Monday, August 22, 2005

#136 Reflections

Musings #136
August 22, 2005
The 17th of Av


A few short weeks ago, I was one of the privileged few journalists to accompany a
Nefesh B'Nefesh flight to Israel. Over two hundred Jews, between the ages of two months to eighty-five years, from all over North America were on the airplane with me on their way to new lives in Israel. They were in transition, suspended from one life to another, high over the heavens, in a high-tech vehicle traveling rapidly.

No one could promise them the life of their dreams or security, but it wasn’t stopping them. They all had different plans, Eitan to the army, Ruth to an Assisted Living Home, Jay, twisting balloons and high tech, and Nechemiya too young to remember that he had any other home. They were all so open, photogenic and enthusiastic. All who could speak were itching to tell me their stories and plans. And yes, they were very aware that Israel was on the verge of one of its greatest traumas, but as Jerry insisted, “I’m making aliyah now because of what’s happening… to influence… ”

All of the experts say that moving from one’s home is considered one of the major traumas a person can endure.

Yesterday I walked into one of the Jerusalem hotels housing refugees from Gush Katif. The people I observed looked shattered. I couldn’t establish eye contact, and I didn’t want to invade their private grief. They were at the post-trauma stage during which they needed some time to re-gather their energies in order to decide how to proceed with their lives. The person in charge told me that I could interview the youth gathered for an activity, but when I tried to ask the kids, they looked at me blankly, with dead eyes.

There were many volunteers looking for things to do, but there wasn’t much that could be assigned. A bulletin board in the lobby had a sign announcing that a barber and someone to cut women’s hair would be there at certain hours. People were milling around, and when I tried to talk to them, only those who were friends, volunteers and non-refugee guests were willing to respond.

The Gush Katif refugees and the Nefesh B’Nefesh immigrants answered the same call. The Land of Israel is calling all Jews to make it their home. The tragedy is that the government, contrary to the electoral platform it professed, destroyed Jewish communities and made parts of Eretz Yisrael Judenrein, empty of Jews.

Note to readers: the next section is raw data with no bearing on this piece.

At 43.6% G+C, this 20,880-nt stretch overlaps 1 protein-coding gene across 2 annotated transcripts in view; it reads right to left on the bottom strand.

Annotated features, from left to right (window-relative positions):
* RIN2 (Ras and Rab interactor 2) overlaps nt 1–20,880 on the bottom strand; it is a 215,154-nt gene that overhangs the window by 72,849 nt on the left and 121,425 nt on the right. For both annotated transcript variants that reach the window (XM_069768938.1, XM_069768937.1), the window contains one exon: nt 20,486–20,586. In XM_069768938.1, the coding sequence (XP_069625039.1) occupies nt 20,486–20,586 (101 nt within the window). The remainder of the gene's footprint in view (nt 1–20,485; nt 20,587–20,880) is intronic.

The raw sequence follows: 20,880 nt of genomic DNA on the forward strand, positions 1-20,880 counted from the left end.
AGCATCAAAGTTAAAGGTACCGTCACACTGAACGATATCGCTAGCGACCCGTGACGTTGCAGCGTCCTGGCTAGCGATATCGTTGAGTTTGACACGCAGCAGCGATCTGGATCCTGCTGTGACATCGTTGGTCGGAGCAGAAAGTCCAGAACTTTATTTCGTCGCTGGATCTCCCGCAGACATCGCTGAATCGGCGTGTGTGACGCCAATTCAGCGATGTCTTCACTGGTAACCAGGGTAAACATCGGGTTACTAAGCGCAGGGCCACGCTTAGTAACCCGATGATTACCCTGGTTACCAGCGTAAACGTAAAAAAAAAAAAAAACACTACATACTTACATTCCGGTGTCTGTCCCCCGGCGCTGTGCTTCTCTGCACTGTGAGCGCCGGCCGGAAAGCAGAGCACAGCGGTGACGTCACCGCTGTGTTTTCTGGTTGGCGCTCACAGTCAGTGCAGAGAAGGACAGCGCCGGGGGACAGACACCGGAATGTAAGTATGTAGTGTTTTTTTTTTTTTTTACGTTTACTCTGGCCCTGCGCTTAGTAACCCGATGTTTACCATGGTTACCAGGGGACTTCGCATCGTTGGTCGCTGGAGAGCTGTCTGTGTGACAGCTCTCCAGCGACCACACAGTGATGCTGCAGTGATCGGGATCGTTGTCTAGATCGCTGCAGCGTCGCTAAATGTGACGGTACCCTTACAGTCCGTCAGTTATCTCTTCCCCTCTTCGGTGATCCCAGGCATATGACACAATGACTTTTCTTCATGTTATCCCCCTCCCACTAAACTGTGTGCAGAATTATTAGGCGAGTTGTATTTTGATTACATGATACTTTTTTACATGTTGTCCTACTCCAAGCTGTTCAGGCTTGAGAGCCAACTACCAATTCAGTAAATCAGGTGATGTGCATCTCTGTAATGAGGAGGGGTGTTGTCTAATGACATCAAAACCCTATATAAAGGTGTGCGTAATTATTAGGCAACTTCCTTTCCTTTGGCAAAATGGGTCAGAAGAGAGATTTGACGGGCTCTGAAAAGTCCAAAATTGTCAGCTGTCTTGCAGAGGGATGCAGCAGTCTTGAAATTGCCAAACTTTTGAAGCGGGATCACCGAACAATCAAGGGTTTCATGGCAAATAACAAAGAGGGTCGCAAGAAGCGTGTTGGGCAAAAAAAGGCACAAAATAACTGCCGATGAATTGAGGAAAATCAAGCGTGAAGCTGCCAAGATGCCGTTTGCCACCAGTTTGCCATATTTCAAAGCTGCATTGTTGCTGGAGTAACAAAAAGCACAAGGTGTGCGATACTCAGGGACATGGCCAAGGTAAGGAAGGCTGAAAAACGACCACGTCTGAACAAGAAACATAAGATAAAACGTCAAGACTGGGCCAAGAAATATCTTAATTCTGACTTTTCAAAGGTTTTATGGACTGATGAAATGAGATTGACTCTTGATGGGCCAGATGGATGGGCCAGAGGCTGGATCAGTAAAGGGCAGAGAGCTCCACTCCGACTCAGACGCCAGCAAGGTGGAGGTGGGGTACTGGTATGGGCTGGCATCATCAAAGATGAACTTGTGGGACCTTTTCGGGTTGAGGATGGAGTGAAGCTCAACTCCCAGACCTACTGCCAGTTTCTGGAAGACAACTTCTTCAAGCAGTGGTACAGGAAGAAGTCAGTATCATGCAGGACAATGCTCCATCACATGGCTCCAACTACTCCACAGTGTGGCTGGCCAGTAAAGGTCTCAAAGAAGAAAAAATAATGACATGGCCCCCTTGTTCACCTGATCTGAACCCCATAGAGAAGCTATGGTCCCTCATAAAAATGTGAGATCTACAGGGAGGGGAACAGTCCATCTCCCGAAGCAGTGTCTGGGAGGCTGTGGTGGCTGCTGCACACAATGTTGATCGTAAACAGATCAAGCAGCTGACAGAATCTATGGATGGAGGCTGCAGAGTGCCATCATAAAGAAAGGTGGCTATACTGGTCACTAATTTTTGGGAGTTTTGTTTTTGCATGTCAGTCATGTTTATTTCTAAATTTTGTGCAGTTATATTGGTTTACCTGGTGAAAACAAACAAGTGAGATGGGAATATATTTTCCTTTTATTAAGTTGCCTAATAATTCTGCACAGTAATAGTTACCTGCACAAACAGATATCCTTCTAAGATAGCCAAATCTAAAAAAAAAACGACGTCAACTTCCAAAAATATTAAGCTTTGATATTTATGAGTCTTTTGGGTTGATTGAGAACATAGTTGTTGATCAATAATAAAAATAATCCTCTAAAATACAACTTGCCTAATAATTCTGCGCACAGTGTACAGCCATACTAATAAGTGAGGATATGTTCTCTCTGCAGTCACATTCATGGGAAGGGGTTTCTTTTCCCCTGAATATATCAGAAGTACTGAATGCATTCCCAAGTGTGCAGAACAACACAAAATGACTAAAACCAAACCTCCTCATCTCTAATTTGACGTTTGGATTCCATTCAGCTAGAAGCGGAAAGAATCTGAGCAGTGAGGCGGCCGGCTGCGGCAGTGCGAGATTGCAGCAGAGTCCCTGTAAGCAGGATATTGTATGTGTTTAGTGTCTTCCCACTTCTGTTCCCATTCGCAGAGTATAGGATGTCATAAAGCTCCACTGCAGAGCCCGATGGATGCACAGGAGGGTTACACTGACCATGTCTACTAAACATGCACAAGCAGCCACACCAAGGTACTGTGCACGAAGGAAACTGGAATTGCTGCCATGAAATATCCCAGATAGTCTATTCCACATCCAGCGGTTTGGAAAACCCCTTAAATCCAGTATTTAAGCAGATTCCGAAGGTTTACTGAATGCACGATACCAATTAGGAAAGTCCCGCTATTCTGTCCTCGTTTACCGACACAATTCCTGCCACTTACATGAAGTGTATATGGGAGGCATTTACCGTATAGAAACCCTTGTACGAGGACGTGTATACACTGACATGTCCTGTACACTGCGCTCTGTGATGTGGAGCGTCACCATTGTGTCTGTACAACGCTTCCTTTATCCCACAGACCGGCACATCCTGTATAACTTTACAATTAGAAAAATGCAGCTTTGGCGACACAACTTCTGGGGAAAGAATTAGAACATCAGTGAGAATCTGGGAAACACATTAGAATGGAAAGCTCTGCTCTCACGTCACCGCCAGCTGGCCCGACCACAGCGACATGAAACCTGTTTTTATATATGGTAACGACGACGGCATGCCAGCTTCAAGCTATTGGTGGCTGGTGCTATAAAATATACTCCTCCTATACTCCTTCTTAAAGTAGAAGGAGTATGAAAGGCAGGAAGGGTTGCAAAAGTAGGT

It has been such a strange feeling torn between the enthusiasm of new immigrants and the mourning of people burying idyllic lives in Gush Katif and Northern Shomron. My recent visit to New York was like experiencing a parallel universe. The vast, vast majority of the Jews in the United States are not only “neutral” about what has been going on with Disengagement, but they honestly don’t believe that it has anything to do with them.

In Israel and many other places where there are Jews, the traditional game to play on Chanukah is “dreidel.” It’s a spinning top with four sides. Each side has a Hebrew letter, the first letter of each word in the sentence: “Nes gadol haya poh!” “A great miracle happened here!” It commemorates the story of Chanukah that ended with finding a small bottle of pure olive oil to re-light the flame in the Holy Temple, so that worshipping there could commence.

The dreidels made for use outside of Israel are different. Instead of the letter “peh” for the word “poh,” “here,” they have a “shin” for the word “sham,” “there.” That’s the root of the problem. There is no unity in the Jewish Nation as long as there are two types of dreidels, the “poh” and the “sham.”

IMHO, the very best slogan ever by YESHA was “YESHA zeh kahn,” YESHA is here!” Unfortunately, many Israelis don’t think of themselves as part of YESHA. That is why and how the government succeeded in implementing Disengagement. They started with the two spots in YESHA most avoided by your average Israeli, Gush Katif, (which people confuse with Gaza,) and the northern Shomron. And if your average Israeli avoids these spots, certainly most of Diaspora Jewry feels even less connected.

The Jews of Gush Katif disappointed the government and media by being so dignified and non-violent. We were bombarded by “experts” predicting civil war and violence by the “fanatic settler population.” They were completely wrong. As of today, Gush Katif is being emptied of its remaining Jewish civilians, and the television shows soldiers crying as hard as the refugees.

The first time I saw Israeli soldiers crying on television was June 1967. I’ll never forget the TV newscast of the liberation of the Kotel, the ancient wall of the Temple Compound. Then they cried from pride and joy, and now from embarrassment and sorrow.

We really believed that “Geula,” Redemption was close, but we miscalculated. So much more must be done first. We must unify the Jewish People. I have a small request for those of you who live in “Chutz L’Aretz,” outside of Eretz Yisrael, please get rid of your old dreidels with the letter “shin.” Remember that we’re all connected, one family. Please try to feel our pain and know that our danger is yours.

And we in Eretz Yisrael also have to find ways to emphasis that we are one Nation and one People. We welcome our olim chadashim, new immigrants and we try to comfort and help the Disengagement Refugees establish new homes in Eretz Yisrael.

Rachem, Rachem, May G-d Have Mercy on Us All,

Batya Medad, Shiloh
Copyright©2005BatyaMedad, Contact me for publication permission; private distribution encouraged.
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